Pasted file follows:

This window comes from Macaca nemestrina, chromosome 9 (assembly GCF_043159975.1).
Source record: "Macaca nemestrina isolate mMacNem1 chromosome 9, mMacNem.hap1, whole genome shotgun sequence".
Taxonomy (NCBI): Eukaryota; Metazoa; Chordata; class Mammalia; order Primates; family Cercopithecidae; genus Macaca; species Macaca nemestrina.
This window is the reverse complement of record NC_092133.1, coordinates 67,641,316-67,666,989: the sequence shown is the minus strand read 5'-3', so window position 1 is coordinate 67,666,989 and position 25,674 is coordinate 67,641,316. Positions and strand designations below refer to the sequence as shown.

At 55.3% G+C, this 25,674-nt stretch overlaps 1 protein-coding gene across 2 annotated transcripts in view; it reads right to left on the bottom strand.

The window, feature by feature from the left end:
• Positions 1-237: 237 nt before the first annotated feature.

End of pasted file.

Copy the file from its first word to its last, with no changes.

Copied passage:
This window comes from Macaca nemestrina, chromosome 9 (assembly GCF_043159975.1).
Source record: "Macaca nemestrina isolate mMacNem1 chromosome 9, mMacNem.hap1, whole genome shotgun sequence".
Taxonomy (NCBI): Eukaryota; Metazoa; Chordata; class Mammalia; order Primates; family Cercopithecidae; genus Macaca; species Macaca nemestrina.
This window is the reverse complement of record NC_092133.1, coordinates 67,641,316-67,666,989: the sequence shown is the minus strand read 5'-3', so window position 1 is coordinate 67,666,989 and position 25,674 is coordinate 67,641,316. Positions and strand designations below refer to the sequence as shown.

At 55.3% G+C, this 25,674-nt stretch overlaps 1 protein-coding gene across 2 annotated transcripts in view; it reads right to left on the bottom strand.

The window, feature by feature from the left end:
• Positions 1-237: 237 nt before the first annotated feature.